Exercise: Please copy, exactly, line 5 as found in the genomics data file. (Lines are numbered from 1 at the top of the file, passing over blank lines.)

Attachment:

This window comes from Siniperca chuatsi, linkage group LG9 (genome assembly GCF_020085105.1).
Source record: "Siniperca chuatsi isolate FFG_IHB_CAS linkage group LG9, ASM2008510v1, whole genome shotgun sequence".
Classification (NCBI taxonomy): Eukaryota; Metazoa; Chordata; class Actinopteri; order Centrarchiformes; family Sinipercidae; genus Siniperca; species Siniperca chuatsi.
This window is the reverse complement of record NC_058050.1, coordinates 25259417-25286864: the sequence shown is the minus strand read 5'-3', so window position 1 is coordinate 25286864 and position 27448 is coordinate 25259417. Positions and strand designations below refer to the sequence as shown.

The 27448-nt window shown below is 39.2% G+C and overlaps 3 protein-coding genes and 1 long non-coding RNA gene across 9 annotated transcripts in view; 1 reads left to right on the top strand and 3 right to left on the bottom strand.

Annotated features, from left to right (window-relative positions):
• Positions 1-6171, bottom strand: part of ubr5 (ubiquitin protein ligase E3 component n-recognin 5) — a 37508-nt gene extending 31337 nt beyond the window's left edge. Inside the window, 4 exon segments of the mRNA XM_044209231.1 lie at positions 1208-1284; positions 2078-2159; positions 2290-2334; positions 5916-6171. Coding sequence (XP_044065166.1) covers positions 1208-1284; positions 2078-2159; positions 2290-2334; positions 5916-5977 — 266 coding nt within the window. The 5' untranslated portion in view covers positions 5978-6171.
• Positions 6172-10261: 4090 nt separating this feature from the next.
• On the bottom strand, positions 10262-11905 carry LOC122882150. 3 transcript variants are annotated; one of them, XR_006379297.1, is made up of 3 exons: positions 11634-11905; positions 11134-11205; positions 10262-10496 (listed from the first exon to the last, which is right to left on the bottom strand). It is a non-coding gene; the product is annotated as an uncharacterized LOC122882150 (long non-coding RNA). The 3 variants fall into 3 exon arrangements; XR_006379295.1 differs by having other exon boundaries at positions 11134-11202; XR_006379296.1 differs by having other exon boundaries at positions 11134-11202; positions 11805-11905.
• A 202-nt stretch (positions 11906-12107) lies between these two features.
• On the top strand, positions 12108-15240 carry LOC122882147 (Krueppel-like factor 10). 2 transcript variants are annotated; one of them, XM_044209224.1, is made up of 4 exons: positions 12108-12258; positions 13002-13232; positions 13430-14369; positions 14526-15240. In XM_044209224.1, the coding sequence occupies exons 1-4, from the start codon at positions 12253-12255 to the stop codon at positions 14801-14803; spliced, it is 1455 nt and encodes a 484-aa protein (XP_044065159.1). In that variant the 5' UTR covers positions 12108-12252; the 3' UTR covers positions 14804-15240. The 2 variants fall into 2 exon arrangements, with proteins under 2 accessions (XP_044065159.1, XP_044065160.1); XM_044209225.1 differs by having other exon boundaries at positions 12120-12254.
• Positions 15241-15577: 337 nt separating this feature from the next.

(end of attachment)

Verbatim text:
The 27448-nt window shown below is 39.2% G+C and overlaps 3 protein-coding genes and 1 long non-coding RNA gene across 9 annotated transcripts in view; 1 reads left to right on the top strand and 3 right to left on the bottom strand.